Forty percent of Big 12 football teams will have a first-year head coach in 2019, the highest rate in conference history. Will Chris Klieman, Les Miles, Matt Wells, or Neal Brown prove to be one of the best hires in conference history?
Here are the 10 best head-coaching hires by Big 12 teams in the last 25 years:
Honorable Mention: Bill Snyder (2009) and Frank Solich
Bill Snyder cleaned up the Ron Prince mess and, with last year's retirement, left Kansas State in a similar position to his first retirement. Frank Solich was the right guy to succeed Tom Osborne and was the victim of an impatient administration with Osborne-sized expectations.
10. Chris Klieman
The only first-year coach on the list, Chris Klieman will prove to be one of the best head-coaching hires in Big 12 history.
He took North Dakota State to a new dominant level, and while Kansas State will never reel off national titles, the 51-year-old midwesterner found a perfect fit in a similar territory.
9. Matt Rhule
One of the most important hires in college football history, Matt Rhule has, in only two years, proven to be a magnificent fit for a broken program. His NFL flirtations suggest he might not remain in Waco long, but he's already done a remarkable job on and off the field.
8. Mike Leach
Mike Leach would be higher if he inherited a worse situation at Texas Tech. The Red Raiders weren't competing for Big 12 titles when Leach arrived in 2000, but they were a good, stable program that won at least six games in 11 of the previous 14 seasons. It was a strong hire at the time, prying an up-and-coming playcaller away from a comfortable Oklahoma coordinator job, and remained a strong hire throughout his run in Lubbock.
7. Mark Mangino
Two years after Bob Stoops lost Leach to Texas Tech, he lost Leach's replacement, Mark Mangino, to another Big 12 foe, Kansas.
Kansas had seven total wins in the two seasons before Mangino's arrival and had two bowl appearances in the last 20 seasons. They were a middling program on the verge of falling into the depths of futility until Mangino arrived and engineered the best run in program history.
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6. Matt Campbell
When Matt Campbell arrived in 2016, Iowa State had eight total wins over the last three seasons, hadn't been ranked in the AP top 25 since 2005, hadn't won more than seven games since 2000 and was an annual bye-week opponent for several Big 12 opponents.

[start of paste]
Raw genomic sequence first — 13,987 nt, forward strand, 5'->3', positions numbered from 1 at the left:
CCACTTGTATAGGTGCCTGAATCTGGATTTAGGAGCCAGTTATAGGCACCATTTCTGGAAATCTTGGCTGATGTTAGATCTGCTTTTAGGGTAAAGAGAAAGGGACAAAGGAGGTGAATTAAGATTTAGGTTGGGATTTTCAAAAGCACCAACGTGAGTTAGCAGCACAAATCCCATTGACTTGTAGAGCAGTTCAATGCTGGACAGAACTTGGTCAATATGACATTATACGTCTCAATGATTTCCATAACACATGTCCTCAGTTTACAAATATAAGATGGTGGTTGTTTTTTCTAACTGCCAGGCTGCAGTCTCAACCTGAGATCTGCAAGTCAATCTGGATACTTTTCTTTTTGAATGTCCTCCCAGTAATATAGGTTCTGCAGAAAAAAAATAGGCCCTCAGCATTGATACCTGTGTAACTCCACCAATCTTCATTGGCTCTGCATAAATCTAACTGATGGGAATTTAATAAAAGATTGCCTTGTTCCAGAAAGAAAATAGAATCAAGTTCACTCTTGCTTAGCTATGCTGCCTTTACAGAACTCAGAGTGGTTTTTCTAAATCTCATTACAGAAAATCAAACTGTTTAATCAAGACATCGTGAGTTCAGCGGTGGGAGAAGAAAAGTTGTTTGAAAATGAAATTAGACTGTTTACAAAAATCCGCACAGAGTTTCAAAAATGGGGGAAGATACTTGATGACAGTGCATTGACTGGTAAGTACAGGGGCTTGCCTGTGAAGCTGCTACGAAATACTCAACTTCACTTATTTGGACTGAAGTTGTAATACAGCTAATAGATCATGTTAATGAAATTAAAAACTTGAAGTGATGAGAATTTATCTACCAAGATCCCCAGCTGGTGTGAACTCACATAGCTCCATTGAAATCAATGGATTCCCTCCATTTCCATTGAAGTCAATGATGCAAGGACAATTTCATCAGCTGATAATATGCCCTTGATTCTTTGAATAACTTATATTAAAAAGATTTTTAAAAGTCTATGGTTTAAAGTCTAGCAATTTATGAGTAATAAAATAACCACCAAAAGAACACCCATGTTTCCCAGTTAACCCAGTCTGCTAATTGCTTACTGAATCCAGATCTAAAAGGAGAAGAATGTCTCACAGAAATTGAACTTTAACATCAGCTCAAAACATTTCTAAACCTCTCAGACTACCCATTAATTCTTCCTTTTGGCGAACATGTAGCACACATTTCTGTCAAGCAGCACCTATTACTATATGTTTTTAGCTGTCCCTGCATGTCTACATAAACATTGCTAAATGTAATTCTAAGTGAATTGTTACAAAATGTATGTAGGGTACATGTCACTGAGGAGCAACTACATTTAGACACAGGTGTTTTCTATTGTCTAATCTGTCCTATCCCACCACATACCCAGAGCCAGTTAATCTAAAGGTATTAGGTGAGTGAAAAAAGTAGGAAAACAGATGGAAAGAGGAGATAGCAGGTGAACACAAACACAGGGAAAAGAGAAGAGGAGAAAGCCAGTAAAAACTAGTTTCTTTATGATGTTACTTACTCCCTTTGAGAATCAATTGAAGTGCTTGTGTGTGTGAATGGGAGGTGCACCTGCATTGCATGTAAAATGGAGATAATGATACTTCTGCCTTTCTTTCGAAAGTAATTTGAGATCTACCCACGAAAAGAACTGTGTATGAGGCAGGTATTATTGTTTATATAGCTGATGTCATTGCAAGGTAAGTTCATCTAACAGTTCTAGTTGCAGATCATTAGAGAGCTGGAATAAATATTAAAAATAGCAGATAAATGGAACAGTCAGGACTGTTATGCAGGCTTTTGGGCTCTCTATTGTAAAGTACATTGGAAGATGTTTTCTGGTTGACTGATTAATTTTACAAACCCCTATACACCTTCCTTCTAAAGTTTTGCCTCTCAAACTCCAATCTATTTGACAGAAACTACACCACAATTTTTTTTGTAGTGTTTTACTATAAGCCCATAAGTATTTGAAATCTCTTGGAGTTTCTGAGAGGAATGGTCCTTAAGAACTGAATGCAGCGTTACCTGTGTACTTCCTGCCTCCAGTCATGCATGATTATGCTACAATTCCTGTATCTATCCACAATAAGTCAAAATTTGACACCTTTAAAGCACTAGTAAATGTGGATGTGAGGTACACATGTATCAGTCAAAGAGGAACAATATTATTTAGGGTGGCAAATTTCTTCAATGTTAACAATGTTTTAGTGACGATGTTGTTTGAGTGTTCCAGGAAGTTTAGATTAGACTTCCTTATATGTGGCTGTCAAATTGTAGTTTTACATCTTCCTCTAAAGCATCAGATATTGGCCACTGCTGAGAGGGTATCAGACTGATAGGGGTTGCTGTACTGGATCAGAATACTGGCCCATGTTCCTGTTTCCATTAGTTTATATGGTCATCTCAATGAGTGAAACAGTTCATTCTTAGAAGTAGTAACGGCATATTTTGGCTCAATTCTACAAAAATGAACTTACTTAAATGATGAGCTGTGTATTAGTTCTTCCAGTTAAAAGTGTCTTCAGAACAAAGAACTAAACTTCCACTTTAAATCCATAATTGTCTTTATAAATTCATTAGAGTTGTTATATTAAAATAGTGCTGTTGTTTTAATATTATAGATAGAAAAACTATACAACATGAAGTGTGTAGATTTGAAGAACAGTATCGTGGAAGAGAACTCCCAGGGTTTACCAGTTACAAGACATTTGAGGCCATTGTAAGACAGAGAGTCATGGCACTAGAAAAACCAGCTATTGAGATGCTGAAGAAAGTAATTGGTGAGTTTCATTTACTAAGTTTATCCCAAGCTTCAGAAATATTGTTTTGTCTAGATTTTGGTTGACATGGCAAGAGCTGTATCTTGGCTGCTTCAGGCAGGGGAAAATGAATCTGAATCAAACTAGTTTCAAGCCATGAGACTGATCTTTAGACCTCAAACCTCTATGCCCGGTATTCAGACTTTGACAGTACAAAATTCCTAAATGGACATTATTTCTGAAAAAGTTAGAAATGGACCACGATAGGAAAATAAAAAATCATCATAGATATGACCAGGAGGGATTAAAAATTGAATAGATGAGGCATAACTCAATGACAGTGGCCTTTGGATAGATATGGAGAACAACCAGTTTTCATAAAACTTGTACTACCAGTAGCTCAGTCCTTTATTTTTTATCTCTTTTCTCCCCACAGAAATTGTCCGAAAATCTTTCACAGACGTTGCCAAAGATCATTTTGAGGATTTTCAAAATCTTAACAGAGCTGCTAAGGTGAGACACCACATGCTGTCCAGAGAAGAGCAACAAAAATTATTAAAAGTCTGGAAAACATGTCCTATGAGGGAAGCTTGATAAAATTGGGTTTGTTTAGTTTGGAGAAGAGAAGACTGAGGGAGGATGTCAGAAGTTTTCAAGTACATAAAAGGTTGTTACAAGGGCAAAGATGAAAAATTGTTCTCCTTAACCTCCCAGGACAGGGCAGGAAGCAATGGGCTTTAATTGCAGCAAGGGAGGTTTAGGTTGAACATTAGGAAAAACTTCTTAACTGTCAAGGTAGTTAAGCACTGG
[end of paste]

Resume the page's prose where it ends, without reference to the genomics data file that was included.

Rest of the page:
Now, the Cyclones have back-to-back eight-win seasons for the first time in four decades, back-to-back seasons with AP rankings for the first time since 1980-81 and are a serious contender for the Big 12 Championship.
5. Gary Pinkel
Larry Smith led Mizzou to 15 wins, back-to-back bowl games and back-to-back AP top 25 appearances in 1997-98, but this was still a subpar program when longtime Toledo head coach Gary Pinkel arrived in Columbia in 2001.
After a couple of warmup years (nine total wins from 2001-02), Mizzou won at least eight games in nine of the next 12 seasons. He has five of the six double-digit-win seasons in program history, including the only 11- and 12-win seasons, and led a remarkably smooth SEC transition.
4. Lincoln Riley
Lincoln Riley is a hard one to rank. Like Matt Campbell, he could prove to be the conference's best hire in the last 25 years. For now, the 35-year-old third-year head coach sits just behind the conference's all-time hires after two outstanding seasons.
3. Mike Gundy
Mike Gundy is one of the most underappreciated head coaches in college football history. His constant job flirtation and bouts of pettiness ruffles feathers, but he was a great hire in 2005 and remains a great hire in 2019.
While Les Miles laid the foundation for the Cowboys' turnaround, Gundy made the program nationally relevant and a near-annual conference title contender. They had three 10-win seasons before his arrival; he has six in the last nine years.
2. Bob Stoops
Bob Stoops wanted the Iowa job in late 1998. He played for the Hawkeyes and coached under Hayden Fry before stops at Kent State, Kansas State, and Florida made him the most sought-after assistant in the country.
Instead, he landed at Oklahoma and transformed a downtrodden program reeling from poor hires (Howard Schnellenberger, John Blake) into a national champion.
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1. Mack Brown
Mack Brown earns the razor-thin edge.
He inherited a slightly better situation than Stoops, though Texas was still bobbing between four- and 10-win seasons and couldn't find high-level consistency until his arrival in 1998. Brown won at least nine games in each of his first 12 seasons and delivered the program's first title in 35 years.